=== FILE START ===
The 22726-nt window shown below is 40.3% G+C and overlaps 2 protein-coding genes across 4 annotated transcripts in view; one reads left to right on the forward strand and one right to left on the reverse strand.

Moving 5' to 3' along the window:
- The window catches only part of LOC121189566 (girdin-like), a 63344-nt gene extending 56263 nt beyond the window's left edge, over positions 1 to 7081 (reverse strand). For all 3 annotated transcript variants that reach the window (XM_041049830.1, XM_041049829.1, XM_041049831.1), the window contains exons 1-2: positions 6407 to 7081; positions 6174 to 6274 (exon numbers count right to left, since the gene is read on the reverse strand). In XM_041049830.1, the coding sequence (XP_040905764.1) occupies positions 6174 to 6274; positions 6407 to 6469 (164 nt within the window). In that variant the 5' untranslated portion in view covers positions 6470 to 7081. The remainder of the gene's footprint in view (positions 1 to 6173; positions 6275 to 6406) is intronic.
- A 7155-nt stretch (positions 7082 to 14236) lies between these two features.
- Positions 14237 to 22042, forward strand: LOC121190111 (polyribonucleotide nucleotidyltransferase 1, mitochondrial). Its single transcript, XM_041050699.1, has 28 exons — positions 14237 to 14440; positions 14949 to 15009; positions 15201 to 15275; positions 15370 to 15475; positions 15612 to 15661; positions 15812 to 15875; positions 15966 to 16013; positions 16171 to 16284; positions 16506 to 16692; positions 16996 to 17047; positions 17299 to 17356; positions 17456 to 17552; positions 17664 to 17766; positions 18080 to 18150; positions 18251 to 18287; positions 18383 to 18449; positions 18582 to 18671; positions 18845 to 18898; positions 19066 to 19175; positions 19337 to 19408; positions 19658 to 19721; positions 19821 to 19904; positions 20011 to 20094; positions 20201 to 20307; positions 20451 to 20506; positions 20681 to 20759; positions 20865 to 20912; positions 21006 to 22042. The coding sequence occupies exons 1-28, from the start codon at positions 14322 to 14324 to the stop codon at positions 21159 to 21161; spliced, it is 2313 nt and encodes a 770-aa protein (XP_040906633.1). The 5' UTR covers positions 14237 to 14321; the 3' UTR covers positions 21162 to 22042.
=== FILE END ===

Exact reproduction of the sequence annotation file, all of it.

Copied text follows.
The 22726-nt window shown below is 40.3% G+C and overlaps 2 protein-coding genes across 4 annotated transcripts in view; one reads left to right on the forward strand and one right to left on the reverse strand.

Moving 5' to 3' along the window:
- The window catches only part of LOC121189566 (girdin-like), a 63344-nt gene extending 56263 nt beyond the window's left edge, over positions 1 to 7081 (reverse strand). For all 3 annotated transcript variants that reach the window (XM_041049830.1, XM_041049829.1, XM_041049831.1), the window contains exons 1-2: positions 6407 to 7081; positions 6174 to 6274 (exon numbers count right to left, since the gene is read on the reverse strand). In XM_041049830.1, the coding sequence (XP_040905764.1) occupies positions 6174 to 6274; positions 6407 to 6469 (164 nt within the window). In that variant the 5' untranslated portion in view covers positions 6470 to 7081. The remainder of the gene's footprint in view (positions 1 to 6173; positions 6275 to 6406) is intronic.
- A 7155-nt stretch (positions 7082 to 14236) lies between these two features.
- Positions 14237 to 22042, forward strand: LOC121190111 (polyribonucleotide nucleotidyltransferase 1, mitochondrial). Its single transcript, XM_041050699.1, has 28 exons — positions 14237 to 14440; positions 14949 to 15009; positions 15201 to 15275; positions 15370 to 15475; positions 15612 to 15661; positions 15812 to 15875; positions 15966 to 16013; positions 16171 to 16284; positions 16506 to 16692; positions 16996 to 17047; positions 17299 to 17356; positions 17456 to 17552; positions 17664 to 17766; positions 18080 to 18150; positions 18251 to 18287; positions 18383 to 18449; positions 18582 to 18671; positions 18845 to 18898; positions 19066 to 19175; positions 19337 to 19408; positions 19658 to 19721; positions 19821 to 19904; positions 20011 to 20094; positions 20201 to 20307; positions 20451 to 20506; positions 20681 to 20759; positions 20865 to 20912; positions 21006 to 22042. The coding sequence occupies exons 1-28, from the start codon at positions 14322 to 14324 to the stop codon at positions 21159 to 21161; spliced, it is 2313 nt and encodes a 770-aa protein (XP_040906633.1). The 5' UTR covers positions 14237 to 14321; the 3' UTR covers positions 21162 to 22042.